“They have done this at a fraction of the cost of some of our more expensive systems. Constrained in part by our adherence to the INF treaty, the US has fallen behind in our ability to match the long-range fires capabilities of the new era,” he added.
Top-level White House officials have not shied away from revealing the true drive behind the treaty withdrawal.
Former US National Security Advisor John Bolton commented on the restrictions of the INF treaty being in the interest of China, “If I were Chinese, I would say the same thing. Why not have the Americans bound, and the Chinese not bound?”
While in office, Bolton tried to convince Moscow that Chinese missiles are a threat to “the heart of Russia”.
“We see China, Iran, North Korea all developing capabilities which would violate the treaty if they were parties to it. So the possibility that could have existed 15 years ago to enlarge the treaty and make it universal today just simply was not practical,” he added.
In spite of the positive rapprochement underway, there’s still a few sticking points that need to be resolved.
While the change in the US and Russia’s stance is a breakthrough, the issue of verification is still a major unresolved obstacle. The US wants to implement tougher measures to be certain that Russia is in compliance with the treaty after its implementation. Russia on the other hand wants verification measures to remain the same.
“Russia wants an unverified warhead freeze. It would be very difficult to monitor through intelligence collection,” tweeted James Acton, senior fellow at the Carnegie Endowment for International Peace.
“Both Russia and the United States would presumably … continue to produce new warheads, while dismantling old ones,” he writes.
More critically, in spite of the thaw in negotiations, Russia is still forging ahead with its own nuclear program. Recent reports indicate that it was testing a nuclear-powered nuclear-armed cruise missile, a latest generation ballistic weapon with an alleged infinite range claiming that it can reach anywhere in the world, no matter the distance.
Meanwhile, the US Department of Defense announced that the cost to replace its ageing Minuteman land-based nuclear missiles, was nearly approaching $100 billion. It remains to be seen whether modernising its nuclear arsenal is a key priority for the Trump administration. Biden has previously said he would walk back US nuclear ambitions if elected president.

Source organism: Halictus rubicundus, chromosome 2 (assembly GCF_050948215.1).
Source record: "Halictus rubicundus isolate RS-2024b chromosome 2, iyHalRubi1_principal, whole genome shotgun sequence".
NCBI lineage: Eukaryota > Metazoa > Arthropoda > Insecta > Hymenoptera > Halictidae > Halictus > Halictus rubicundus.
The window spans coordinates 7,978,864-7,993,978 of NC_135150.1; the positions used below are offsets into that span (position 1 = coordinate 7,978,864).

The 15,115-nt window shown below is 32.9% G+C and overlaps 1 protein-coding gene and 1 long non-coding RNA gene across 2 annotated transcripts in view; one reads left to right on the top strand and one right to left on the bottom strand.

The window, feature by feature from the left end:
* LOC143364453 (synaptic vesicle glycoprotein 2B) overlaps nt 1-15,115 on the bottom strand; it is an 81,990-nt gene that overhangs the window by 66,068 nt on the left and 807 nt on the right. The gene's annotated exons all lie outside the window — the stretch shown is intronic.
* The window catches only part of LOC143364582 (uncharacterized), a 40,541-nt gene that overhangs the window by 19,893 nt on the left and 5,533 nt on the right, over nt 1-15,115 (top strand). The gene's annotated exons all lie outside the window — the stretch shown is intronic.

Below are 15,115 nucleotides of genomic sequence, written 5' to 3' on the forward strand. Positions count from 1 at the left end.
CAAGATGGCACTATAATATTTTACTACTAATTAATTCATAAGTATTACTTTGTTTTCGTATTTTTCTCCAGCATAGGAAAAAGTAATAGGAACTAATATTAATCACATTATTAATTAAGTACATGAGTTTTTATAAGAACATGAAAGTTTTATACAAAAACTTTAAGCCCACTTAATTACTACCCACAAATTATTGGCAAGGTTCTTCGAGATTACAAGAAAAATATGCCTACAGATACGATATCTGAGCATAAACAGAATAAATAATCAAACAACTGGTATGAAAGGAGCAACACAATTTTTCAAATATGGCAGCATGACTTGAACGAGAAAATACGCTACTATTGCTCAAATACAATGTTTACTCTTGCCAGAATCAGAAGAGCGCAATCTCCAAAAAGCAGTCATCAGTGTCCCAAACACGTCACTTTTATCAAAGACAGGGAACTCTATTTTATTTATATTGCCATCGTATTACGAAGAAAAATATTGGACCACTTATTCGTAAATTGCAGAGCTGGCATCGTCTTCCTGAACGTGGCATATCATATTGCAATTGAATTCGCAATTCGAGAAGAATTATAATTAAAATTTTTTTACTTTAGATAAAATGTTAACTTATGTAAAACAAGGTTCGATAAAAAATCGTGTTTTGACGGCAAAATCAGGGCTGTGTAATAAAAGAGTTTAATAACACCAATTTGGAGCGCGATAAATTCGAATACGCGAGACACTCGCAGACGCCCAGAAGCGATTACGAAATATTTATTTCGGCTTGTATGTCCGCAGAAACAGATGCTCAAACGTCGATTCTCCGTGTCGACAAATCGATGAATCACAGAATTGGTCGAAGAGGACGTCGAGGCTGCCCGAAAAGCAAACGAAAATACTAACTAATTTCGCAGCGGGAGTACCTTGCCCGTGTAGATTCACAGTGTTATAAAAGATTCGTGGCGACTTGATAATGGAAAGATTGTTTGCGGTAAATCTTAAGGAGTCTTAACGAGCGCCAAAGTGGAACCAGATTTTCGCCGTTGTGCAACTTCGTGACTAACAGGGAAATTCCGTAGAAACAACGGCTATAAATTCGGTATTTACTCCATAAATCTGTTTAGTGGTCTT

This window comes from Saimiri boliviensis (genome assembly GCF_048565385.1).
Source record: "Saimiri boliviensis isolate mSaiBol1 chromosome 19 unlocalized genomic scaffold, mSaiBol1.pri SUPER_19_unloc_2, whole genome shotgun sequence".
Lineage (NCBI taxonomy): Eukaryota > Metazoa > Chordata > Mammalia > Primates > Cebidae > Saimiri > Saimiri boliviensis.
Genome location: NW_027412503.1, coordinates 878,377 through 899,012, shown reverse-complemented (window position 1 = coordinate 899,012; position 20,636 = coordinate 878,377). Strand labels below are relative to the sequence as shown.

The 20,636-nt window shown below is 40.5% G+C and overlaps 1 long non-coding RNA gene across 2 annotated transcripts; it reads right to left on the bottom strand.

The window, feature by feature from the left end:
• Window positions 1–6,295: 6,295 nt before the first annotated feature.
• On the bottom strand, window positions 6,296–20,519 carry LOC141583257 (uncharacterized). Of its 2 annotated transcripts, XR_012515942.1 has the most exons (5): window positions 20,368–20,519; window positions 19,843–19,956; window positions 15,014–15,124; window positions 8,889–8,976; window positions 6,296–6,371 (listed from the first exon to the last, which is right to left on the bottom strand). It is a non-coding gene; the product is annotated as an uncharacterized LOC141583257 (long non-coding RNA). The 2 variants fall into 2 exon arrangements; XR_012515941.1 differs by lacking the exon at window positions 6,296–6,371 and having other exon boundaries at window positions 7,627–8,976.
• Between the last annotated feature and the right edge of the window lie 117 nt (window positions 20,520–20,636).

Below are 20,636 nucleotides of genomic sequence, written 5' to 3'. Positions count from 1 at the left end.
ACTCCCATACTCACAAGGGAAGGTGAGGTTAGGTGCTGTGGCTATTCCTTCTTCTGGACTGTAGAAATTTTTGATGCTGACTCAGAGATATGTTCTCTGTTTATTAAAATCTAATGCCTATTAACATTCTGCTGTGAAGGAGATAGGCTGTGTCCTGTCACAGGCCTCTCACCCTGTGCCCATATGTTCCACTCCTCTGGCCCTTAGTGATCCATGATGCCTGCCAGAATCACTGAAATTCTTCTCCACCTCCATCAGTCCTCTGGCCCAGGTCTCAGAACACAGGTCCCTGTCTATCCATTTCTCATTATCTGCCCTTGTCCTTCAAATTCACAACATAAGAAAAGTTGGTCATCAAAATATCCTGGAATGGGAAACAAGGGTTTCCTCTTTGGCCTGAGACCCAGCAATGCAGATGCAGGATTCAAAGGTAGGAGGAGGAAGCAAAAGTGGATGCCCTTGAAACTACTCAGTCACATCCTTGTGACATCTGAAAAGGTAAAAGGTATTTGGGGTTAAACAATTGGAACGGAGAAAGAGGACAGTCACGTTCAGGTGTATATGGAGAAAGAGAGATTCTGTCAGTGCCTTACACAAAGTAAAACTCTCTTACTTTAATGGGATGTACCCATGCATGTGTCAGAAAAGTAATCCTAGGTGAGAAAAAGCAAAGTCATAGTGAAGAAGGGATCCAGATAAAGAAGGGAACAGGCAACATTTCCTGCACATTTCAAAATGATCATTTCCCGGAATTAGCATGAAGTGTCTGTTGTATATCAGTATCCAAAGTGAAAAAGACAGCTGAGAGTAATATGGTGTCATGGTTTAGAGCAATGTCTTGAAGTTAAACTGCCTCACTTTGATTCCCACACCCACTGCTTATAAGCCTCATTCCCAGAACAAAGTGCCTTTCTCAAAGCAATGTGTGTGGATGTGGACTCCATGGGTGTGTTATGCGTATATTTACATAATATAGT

The breakthrough in negotiations came after Russian negotiators publicly announced support for a freeze on new nuclear warheads, after initially dismissing the US State Department announcement that talks were in the works.
In spite of the hiccups, tentative negotiations seem likely to end in a closed deal, unencumbered by the conditions previously set by the Trump administration. One of the major reasons behind the fallout in negotiations was the President’s initial insistence the nuclear treaty should include China.
Beijing refused to consider this entirely, leading to a minor diplomatic spat over social media reflecting the broad gap in perspectives between the US and China.
If both parties fail to create a new accord and the treaty expires, there will be no restrictions on the number of strategic bombers, missiles and deployed warheads either side can own, with no means of verification.
With the breakdown of previous agreements including George W Bush’s Anti-Ballistic Missile Treaty, and more recently the INF accords, the US and Russian militaries would have turned back the clock to unrestrained military power for the first time since the 1960s.